About the Workgroup
In South Carolina, approximately 2,000 people will be diagnosed with colorectal cancer and approximately 800 people will die from this disease each year. Colorectal cancer is one of the most commonly diagnosed cancers in both men and women, and even though it is one of the leading causes of cancer deaths, it is also one of the most preventable.
Colorectal cancer starts in the colon or rectum, both of which are parts of the large intestine. Most colorectal cancers are adenocarcinomas, or cancers that begin in cells that make and release mucus and other fluids. Colorectal cancer often begins as a growth called a polyp, which may form on the inner wall of the colon or rectum. Some polyps develop into cancer, so detecting and removing the polyps is imperative to preventing colorectal cancer altogether.
It is recommended that colorectal cancer screening begin at age 50 and continue until age 75. The decision to screen for colorectal cancer in adults aged 76 to 85 years should be an individual one made with the provider, considering the patient’s overall health and prior screening history.
Search for “colorectal” at www.uspreventiveservicestaskforce.org for details about screening strategies.
The Colorectal Cancer Workgroup holds a conference call on the third Friday of every month.
State Cancer Plan Objectives
3.9 To secure annual recurring state funding for colorectal cancer screening through the Center for Colon Cancer Research-University of South Carolina.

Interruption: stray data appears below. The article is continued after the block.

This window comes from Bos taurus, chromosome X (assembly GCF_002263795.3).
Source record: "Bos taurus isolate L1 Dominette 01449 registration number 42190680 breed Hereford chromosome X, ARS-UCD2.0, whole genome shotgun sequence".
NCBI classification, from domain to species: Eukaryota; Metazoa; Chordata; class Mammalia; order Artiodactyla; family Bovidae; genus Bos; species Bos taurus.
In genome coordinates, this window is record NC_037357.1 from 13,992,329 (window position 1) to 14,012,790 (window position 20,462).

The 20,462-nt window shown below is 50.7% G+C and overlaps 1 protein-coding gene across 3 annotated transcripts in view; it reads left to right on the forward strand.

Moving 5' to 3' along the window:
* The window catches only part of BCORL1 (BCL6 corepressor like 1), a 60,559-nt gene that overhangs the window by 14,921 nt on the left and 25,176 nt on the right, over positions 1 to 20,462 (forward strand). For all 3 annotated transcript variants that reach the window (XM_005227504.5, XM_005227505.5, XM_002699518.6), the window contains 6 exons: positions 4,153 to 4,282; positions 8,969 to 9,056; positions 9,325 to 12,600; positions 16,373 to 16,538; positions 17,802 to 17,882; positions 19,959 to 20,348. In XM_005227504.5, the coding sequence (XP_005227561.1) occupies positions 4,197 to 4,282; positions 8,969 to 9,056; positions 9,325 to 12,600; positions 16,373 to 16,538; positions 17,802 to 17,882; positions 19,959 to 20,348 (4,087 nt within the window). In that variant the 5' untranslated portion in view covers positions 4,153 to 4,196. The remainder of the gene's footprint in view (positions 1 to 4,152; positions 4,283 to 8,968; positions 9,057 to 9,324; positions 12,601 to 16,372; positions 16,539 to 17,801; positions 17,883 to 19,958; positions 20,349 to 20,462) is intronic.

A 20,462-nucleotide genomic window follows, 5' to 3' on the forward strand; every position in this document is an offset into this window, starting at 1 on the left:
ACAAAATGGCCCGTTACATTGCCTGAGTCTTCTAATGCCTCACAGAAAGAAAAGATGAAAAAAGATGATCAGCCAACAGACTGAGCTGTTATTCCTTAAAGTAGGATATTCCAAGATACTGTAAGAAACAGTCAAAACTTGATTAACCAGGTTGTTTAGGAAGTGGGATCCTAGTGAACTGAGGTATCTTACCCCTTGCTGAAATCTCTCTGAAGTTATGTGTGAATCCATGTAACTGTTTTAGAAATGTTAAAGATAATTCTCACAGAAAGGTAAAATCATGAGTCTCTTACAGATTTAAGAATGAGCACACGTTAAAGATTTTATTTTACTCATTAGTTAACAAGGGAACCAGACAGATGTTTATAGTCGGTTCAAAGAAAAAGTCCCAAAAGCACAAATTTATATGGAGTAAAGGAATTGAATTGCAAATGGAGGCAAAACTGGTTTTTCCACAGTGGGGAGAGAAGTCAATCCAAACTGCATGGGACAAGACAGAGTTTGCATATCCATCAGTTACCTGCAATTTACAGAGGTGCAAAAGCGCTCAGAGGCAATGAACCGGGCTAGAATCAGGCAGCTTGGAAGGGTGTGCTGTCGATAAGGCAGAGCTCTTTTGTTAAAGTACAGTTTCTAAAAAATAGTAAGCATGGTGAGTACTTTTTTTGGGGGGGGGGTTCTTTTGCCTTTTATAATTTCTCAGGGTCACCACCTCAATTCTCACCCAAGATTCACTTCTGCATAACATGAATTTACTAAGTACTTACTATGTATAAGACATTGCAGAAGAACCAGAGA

(Data Source: SC Legislative Record)
3.10 By December 31, 2018, increase the percentage of adults aged 50-75 who are up-to-date** with colorectal cancer (CRC) screening from 71% to 80% (**Up-to-date defined as high sensitivity FOBT within one year, or sigmoidoscopy within 5 years and FOBT within 3 years, or colonoscopy within 10 years).
(Recommendation Source: USPSTF) (Data Source: BRFSS)
3.11 By December 31, 2021, increase the percentage of State Health Plan beneficiaries ages 50-75 who are up-to-date** with CRC screening from 53% to 60% (**Up-to-date as high sensitivity FOBT within one year, or sigmoidoscopy within 5 years and FOBT within 3 years, or colonoscopy within 10 years).
(Recommendation Source: USPSTF) (Data Source: PEBA Health analytics data)
3.12 By December 31, 2021, achieve equal colorectal cancer screening rates between Black and White and Hispanic and non-Hispanic persons ages 50 to 75.
(Data Source: BRFSS)
3.13 By December 31, 2018, work with two major employers/systems to increase percentage of employees ages 50 to 75 who are currently up to date on their CRC screening test by 10 percent from baseline rates.
(Data Source: Employers’ claim data)